Police warn the elderly to be vigilant to the fraudsters
Police in Ealing say that since February there have been 43 reports of so called 'scamming' in the borough - but fortunately there has been no financial loss in any of these incidents.
Courier fraud is a sophisticated fraud where scammers telephone the victim purporting to be someone from their bank, the police or other law enforcement agency. They then dupe the person into revealing their PIN and handing over their credit or debit card to a courier or taxi driver, who may not know they are being used as part of the scam. The victim may be asked to ring the number on the back of their card, thereby further convincing the victim that the call is genuine, however the scammer keeps the line open so that the victim unknowingly talks to another member of the gang, posing as a bank employee.
Despite significant progress made in the past two years in tackling the offence, and advances in protecting people from this crime, police are warning Ealing residents to be on their guard as criminals work ever harder to defraud their victims as the crime continues to evolve.
Variations of the crime include:
- Asking the victim to assist in a police investigation. The victim is requested to withdraw a large sum of cash and take it home, where it is then collected by a courier.
- Being told there is a corrupt member of staff within the bank and asking for help in identifying them. The victim is told to withdraw a large sum of money which will be 'marked', with the purpose of it being placed back into the banking system. A taxi driver is sent round to collect the cash.
Police are advising the elderly and vulnerable to be aware of the following:
- Police and banks will never ask for your PIN or bank card;
- Never give your PIN or bank card to anyone;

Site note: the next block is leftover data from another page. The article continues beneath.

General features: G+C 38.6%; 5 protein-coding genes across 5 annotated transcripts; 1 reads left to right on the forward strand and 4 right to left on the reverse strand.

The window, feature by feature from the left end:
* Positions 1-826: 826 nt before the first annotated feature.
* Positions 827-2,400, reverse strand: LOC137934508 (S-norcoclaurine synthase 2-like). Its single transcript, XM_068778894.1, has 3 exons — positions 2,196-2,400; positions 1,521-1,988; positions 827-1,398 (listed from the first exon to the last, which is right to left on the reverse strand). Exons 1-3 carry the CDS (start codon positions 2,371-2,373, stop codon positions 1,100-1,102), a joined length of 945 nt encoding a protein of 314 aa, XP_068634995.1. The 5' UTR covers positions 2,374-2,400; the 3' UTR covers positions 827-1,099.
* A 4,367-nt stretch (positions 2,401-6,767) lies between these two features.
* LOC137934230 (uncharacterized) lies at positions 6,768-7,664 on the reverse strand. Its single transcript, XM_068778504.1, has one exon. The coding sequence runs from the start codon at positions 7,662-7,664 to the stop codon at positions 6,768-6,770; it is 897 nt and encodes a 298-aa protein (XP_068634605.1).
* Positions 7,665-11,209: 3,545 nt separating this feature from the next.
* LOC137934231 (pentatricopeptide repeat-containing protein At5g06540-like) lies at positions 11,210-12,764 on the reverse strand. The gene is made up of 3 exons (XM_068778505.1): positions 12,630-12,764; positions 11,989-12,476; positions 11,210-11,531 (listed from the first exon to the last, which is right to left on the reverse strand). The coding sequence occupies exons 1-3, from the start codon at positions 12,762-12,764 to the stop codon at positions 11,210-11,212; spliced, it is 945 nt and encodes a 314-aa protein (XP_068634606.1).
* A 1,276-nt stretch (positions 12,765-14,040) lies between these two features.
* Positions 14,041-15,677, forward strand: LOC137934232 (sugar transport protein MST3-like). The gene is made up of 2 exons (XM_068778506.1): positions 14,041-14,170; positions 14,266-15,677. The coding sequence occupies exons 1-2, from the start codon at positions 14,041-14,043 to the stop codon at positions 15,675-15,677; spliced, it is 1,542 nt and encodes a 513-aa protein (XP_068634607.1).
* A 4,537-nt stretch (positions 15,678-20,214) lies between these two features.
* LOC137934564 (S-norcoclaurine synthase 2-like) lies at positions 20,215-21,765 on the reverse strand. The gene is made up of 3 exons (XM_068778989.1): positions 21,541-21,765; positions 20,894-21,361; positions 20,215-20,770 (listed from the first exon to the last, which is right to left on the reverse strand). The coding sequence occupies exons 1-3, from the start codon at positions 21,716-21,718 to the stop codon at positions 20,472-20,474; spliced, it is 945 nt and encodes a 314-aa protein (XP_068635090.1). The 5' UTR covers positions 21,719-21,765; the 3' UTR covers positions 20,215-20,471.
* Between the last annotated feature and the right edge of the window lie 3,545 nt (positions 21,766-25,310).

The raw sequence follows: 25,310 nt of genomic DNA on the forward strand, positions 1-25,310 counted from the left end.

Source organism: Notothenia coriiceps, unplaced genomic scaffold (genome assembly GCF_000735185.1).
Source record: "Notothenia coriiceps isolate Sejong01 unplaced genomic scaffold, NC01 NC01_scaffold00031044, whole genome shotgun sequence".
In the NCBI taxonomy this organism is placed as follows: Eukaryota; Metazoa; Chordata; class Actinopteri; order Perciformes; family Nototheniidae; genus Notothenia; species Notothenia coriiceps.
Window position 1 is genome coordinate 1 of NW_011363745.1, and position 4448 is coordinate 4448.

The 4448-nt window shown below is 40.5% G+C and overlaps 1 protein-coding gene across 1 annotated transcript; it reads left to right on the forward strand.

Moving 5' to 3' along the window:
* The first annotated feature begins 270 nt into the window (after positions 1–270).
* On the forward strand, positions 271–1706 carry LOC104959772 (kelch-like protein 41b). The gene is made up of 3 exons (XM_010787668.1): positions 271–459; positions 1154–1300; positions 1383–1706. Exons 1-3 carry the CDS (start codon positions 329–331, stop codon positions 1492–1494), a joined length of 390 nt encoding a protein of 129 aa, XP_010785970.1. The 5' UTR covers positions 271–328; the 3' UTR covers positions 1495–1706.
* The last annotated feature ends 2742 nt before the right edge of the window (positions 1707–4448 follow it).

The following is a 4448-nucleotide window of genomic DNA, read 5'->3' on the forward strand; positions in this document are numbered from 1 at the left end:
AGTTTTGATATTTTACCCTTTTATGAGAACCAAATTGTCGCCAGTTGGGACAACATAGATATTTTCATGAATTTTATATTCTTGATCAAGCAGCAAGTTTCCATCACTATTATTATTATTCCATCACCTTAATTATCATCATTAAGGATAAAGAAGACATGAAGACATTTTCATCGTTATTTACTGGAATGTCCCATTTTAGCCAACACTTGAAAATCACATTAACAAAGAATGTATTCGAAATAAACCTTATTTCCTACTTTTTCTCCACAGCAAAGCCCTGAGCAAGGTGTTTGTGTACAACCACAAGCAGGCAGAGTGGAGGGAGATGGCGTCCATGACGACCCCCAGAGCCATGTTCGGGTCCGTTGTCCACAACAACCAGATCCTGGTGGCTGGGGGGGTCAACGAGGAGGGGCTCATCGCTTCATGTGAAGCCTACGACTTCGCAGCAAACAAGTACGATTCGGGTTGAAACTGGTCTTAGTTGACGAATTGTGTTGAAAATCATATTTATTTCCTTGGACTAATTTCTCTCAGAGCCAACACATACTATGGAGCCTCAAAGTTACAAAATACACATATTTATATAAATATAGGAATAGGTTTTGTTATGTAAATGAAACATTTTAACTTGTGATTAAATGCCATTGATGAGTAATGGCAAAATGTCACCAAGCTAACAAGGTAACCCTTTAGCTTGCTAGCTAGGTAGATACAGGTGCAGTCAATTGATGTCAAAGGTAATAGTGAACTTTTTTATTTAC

- If you are contacted by someone who asks for these, hang up;
- Use a different line to report the call to police on 101 or allow at least five minutes for the line to automatically clear;
- Call 999 if the crime is in action.
Detective Constable Jim Egley, from the Met's Specialist and Economic Crime Command, said:
"Much has been done in the past couple of years to tackle courier fraud, but scammers are always looking for new ways of defrauding the elderly and vulnerable, and the crime continues to evolve. It is vital that people stay vigilant.
"Courier fraudsters put a huge amount of time and effort into being convincing because the pay-off is immense. This is a massive part of what makes them so successful. We want people to question even truly genuine sounding calls and, most importantly, remember police and banks will never ask for your PIN or bank card, so you should never give these away. If someone on the phone asks for it, hang up immediately. If you believe you have had one of these calls or know someone who has, get in contact with your bank straight away."
For fraud prevention advice, visit here
To view the Met’s Little Book of Big Scams, visit here
26th May 2015